Life On A String Review
An old man lives up on the mountains in the remoteness of inner Mongolia. Completely blind, he has been told by his master that when the 1000th string on his banjo is broken his sight will be restored. Sixty years later he has broken 995 strings and knows that the moment of his enlightenment is at hand.
The Master is a holy man and the banjo is his sole purpose for being. He disregards life, possessions, love and people. The outside world is cruel and full of lies, he believes, and there is nothing to be gained from other people and especially not women. The old man is regarded as a saint by the people in the neighbouring towns and villages, but he is old and failing in health and may not live to see the world around him as the stresses of keeping the warring villages at peace cost him greatly. He tries to guide a young pupil, Shidou, who is also blind. Shidou is convinced however that the Master is fooling himself. He is in love with Lanxiu, a young girl from the village, and their relationship threatens to come between the Master and his disciple.
This is a very unusual film. Even more so than Chen Kaige’s other films, Life On A String makes little concession for a western audience, with loads of symbolism and little in the way of plot or character development. Scenes often seem unrelated, confusing and incomprehensible and the film can be very off-putting on a first viewing. I have seen this film a number of times over the years however and I find it more and more rewarding with every viewing. It doesn’t get any easier to understand and it doesn’t get any easier to figure what perspective the director takes on the story – does he regard the old man as a saint or is he a lunatic who is wasting his life over a hopeless superstition? – but it has many moments of pure magic and a truly beautiful and moving finale.
With hindsight and knowledge of Chen Kaige’s subsequent films, familiar themes can be seen in the film. The rebellion of youth, turning against one’s father or master – abandonment of the spiritual and cultural for the material needs of the individual and the supposed betterment of society through political change. This conflict and striving for a balance is apparent in many of the director’s subsequent films although it is somewhat more obliquely treated here.
Set against the stunning locations of inner Mongolia, the film really does reach a spiritual level far beyond the apparent simplicity of the story. The Master’s remarkable weather-worn face, his wiry body, bony hands and haunting voice are unforgettable, the actor fully conveying the charisma, mysticism and stoicism of a holy man. There really isn’t another film like this.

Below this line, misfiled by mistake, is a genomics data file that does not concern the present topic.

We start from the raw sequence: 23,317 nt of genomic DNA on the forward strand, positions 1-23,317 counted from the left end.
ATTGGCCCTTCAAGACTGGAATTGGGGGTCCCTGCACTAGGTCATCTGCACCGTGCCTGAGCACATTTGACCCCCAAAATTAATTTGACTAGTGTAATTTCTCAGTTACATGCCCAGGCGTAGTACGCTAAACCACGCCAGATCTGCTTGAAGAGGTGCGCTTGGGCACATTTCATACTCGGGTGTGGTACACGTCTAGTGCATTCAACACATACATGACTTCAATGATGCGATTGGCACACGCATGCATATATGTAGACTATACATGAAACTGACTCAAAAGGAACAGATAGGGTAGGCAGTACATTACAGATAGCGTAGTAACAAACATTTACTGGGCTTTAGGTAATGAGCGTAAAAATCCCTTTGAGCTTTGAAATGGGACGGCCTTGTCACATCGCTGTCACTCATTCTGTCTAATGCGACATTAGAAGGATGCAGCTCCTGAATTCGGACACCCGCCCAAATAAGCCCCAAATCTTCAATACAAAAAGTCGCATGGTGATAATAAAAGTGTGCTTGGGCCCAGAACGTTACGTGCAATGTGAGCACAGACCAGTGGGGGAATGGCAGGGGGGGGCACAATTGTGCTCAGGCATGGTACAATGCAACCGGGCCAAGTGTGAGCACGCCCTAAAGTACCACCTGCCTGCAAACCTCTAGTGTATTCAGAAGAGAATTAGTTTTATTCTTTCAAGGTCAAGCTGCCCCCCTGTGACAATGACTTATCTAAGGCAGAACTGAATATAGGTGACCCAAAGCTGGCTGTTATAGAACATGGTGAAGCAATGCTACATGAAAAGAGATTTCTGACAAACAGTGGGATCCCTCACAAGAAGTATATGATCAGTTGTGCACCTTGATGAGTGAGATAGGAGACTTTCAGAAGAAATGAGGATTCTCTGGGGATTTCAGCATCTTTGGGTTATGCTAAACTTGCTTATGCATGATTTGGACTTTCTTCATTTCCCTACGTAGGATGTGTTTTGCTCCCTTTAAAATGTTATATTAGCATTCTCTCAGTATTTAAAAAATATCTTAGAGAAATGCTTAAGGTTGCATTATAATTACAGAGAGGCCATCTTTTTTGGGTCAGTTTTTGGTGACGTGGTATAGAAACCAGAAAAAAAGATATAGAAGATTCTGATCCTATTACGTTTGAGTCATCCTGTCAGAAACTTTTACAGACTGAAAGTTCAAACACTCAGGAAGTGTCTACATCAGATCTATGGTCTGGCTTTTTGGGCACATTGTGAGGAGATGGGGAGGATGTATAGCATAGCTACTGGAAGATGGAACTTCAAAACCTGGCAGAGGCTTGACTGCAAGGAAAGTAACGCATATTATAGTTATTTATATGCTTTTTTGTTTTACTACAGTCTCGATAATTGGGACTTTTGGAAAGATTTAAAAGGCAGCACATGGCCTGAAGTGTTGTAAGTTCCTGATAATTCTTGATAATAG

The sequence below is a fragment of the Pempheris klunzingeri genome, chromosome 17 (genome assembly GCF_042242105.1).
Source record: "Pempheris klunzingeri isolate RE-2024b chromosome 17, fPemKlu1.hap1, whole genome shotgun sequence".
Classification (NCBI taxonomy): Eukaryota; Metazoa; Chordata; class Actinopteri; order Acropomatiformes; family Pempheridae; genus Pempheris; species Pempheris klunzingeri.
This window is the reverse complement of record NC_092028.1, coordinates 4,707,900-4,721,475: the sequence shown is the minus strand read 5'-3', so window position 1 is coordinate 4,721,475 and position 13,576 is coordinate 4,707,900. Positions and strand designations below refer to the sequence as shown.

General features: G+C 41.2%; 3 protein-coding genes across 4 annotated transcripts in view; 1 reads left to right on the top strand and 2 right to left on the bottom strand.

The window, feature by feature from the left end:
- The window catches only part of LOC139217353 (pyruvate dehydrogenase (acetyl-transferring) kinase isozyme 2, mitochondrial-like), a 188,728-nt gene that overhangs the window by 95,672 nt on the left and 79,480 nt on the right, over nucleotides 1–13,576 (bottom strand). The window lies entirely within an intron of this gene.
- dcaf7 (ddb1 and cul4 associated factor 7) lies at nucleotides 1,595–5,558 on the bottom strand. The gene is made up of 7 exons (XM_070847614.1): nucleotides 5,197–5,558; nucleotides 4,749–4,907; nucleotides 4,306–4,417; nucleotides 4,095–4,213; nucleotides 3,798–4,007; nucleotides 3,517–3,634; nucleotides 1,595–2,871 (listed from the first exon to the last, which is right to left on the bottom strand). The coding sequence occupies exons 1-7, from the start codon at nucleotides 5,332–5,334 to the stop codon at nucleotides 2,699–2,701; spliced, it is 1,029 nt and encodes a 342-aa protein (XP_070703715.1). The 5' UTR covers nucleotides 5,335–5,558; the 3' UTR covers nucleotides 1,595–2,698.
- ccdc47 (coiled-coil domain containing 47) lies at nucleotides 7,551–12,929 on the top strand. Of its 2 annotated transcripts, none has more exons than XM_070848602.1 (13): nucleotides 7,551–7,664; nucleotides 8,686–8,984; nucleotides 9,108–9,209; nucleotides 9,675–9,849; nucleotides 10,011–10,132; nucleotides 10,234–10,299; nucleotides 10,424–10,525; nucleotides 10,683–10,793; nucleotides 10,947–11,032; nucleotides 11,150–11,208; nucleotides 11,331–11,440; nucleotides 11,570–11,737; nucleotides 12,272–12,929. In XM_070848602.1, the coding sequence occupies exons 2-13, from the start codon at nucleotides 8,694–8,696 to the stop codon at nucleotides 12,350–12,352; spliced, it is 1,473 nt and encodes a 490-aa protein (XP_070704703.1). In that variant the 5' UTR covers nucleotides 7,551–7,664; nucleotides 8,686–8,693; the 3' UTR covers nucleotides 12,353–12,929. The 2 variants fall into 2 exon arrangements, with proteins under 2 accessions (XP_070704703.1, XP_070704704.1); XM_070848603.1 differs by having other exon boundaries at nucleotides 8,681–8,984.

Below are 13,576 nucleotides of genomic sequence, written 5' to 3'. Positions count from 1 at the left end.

Apart from a few reel-change marks, there are not too many marks on the print or artefacts of any kind, but that would be the best you could say about the image. It is non-anamorphic, letterboxed at 1.85:1 and colours are dull and fairly flat. The picture looks video sourced. When paused there is VHS-like cross-colouration, but this is not particularly evident when the film is playing. This is a beautiful looking film but the incredible landscapes and marvellous cinematography don’t look as good as they should do. Black tones aren’t good - they are murky and flat with an overlying rather greenish-grey tone that makes the print look dirty and hazy. Subtitles are fixed, but seem to be machine generated and not burnt into the print. I couldn’t be sure of this thought as I was unable to remove them on my player.
The soundtrack lacks any real dynamic range and contains a fair bit of background noise. The songs played by the old man on the banjo are not naturalistic sounding – nor are they meant to be. They are clearly studio productions with heavy reverb on the voice and with a full string accompaniment. The songs are very important in the film and they come across well enough with good stereo separation, however they do suffer from the same limitations as the rest of the soundtrack, with too much background noise.
There are no extra features on the DVD.
Life On A String is not a film for everyone. It is probably the least accessible of Chen Kaige’s films, but at the same time it is one of the most rewarding and is certainly worth persevering with. You shouldn’t need to watch it 1000 times to achieve enlightenment.
A comprehensive look at Chen Kaige's work on DVD can be read here.